Voluntary departure is a form of immigration relief. Its meaning is exactly how its read – a person voluntarily agrees to depart the United States. It is usually the best option for people who truly have no other form of relief, and wish to one day return to the United States to live, work, study or tour.
If granted, a noncitizen can leave the United States on his or her own terms (up to a period of 120 days) and more importantly, leave without the stigma of an Order of Removal imposed against him or her. With an Order of Removal, a person would be barred from entering the United States or obtaining an immigration benefit for a certain number of years.
However, it is only available to certain applicants who meet a certain set of criteria. Characteristics that make a person ineligible for voluntary departure no matter when it is requested, including persons who were previously granted voluntary departure, arriving aliens, aggravate felons and terrorists. In addition, a very important factor for voluntary departure is when it is requested – before, during or after removal (deportation) proceedings.
Requesting voluntary departure before any immigration hearing is scheduled is the most flexible option. The noncitizen would work out an agreement with the Department of Homeland Security (DHS), and without a judge’s inquiry into any negative characteristics, such as police contact.
If granted, DHS may give a person up to 6 months (120) days to leave. This allows the most amount of time to have arrangements made for housing leases, moving expenses, bank accounts, employment terminations and family arrangements.
The first hearing in removal proceedings is the Master Hearing. In order to be granted the same departure benefits as Section A (above), the noncitizen must request voluntary departure at the Master Hearing. When a noncitizen requests voluntary departure from an immigration judge, he or she must admit certain facts and give up certain rights.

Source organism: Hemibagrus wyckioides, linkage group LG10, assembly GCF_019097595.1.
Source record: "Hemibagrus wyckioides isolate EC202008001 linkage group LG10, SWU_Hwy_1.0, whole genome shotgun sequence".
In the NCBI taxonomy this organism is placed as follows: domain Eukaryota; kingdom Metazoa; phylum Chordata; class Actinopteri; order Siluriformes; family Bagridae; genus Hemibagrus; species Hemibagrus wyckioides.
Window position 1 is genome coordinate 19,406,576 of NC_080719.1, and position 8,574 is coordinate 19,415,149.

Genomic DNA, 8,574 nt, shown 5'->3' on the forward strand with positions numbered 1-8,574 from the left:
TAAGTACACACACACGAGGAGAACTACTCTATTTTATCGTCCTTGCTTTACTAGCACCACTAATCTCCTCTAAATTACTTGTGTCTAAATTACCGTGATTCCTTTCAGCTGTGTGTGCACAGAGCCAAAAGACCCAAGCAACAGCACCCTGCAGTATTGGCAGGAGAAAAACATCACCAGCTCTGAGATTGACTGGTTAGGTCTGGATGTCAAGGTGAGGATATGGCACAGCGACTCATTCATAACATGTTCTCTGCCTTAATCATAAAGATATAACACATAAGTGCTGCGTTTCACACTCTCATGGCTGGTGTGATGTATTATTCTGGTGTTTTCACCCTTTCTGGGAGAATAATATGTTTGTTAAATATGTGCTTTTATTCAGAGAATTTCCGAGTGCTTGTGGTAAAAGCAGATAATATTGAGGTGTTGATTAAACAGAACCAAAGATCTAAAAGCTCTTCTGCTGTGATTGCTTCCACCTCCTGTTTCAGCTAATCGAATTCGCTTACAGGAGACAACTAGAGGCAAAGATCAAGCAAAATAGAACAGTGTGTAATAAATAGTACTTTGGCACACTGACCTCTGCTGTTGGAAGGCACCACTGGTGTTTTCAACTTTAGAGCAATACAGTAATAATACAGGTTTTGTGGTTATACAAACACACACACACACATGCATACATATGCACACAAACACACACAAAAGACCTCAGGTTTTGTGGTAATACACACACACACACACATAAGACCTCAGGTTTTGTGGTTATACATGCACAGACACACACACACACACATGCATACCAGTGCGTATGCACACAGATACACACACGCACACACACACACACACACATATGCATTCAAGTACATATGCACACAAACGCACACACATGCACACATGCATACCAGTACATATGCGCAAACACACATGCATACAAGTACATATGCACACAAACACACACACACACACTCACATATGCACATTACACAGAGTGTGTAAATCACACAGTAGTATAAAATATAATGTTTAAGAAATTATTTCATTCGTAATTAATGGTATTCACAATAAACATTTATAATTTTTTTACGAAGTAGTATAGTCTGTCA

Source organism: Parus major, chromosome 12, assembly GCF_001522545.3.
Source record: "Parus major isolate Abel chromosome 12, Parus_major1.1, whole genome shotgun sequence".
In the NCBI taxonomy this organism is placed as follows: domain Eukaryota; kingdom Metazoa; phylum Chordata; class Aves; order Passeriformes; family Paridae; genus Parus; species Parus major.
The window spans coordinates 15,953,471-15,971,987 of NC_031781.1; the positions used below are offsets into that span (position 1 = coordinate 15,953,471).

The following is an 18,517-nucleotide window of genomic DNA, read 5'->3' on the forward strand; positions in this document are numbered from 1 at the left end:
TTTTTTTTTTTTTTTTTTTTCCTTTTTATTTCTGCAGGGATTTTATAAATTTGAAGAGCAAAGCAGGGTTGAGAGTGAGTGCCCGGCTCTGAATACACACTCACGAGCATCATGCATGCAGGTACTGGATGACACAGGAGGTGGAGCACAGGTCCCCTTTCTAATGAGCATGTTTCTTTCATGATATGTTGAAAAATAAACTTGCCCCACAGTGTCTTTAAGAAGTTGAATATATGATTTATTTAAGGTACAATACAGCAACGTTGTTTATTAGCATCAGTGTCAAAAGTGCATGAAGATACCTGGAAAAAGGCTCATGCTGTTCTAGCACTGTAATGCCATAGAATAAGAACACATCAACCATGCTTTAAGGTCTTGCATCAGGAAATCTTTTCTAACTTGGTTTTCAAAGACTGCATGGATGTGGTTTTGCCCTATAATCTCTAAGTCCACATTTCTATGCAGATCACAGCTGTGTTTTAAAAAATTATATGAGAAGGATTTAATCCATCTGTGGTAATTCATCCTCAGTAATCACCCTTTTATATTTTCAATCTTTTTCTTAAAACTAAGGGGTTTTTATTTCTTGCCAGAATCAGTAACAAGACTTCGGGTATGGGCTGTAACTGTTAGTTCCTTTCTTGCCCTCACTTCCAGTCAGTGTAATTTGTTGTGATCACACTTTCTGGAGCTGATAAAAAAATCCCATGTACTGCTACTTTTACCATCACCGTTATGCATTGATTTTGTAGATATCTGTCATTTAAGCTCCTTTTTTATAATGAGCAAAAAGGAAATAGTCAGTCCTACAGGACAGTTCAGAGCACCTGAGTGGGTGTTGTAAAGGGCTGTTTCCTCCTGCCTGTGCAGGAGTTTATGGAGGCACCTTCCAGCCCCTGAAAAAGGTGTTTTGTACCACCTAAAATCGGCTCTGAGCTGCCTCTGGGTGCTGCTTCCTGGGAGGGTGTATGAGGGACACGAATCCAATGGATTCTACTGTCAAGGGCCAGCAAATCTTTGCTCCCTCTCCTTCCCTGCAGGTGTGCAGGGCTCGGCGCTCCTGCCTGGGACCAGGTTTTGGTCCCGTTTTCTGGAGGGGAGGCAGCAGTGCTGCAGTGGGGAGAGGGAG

The noncitizen must admit he or she is removable, must give up the right to appeal and must give up the right to apply for any other type of immigration benefit. For example, an applicant cannot request voluntary departure and cancellation of removal, asylum, TPS or other humanitarian protections at the same time. An immigration judge has wide discretion in granting or denying voluntary departure.
Even if a noncitizen fights removal, there is still a chance to request voluntary departure. However, the law is much stricter at this point. If granted, the noncitizen will only have 60 days to leave the United States.
In order to be eligible for voluntary departure at the end of removal proceedings, a noncitizen must prove he or she:
The consequences of a denial of voluntary departure are severe: the noncitizen not only must leave the United States, but he or she will be subject to a Removal Order. A Removal Order prevents a person from entering the United States for a period of not less than 5 years. There may also be time bars based on accrual of any unlawful status. A denial of voluntary departure cannot be appealed.
Voluntary departure may be the best option, especially since it allows a person to one day become eligible for an immigration benefit. This is incredibly important for families, students and people who have built their careers within the United States.
If you are interested in seeking voluntary departure, then contact an experienced immigration attorney in Pennsylvania at Skinner Law Firm today. Our offices are located in Media in Delaware County and West Chester in Chester County, PA. Call (267) 388-3476 today.
By Michael Skinner |
14 Feb, 2020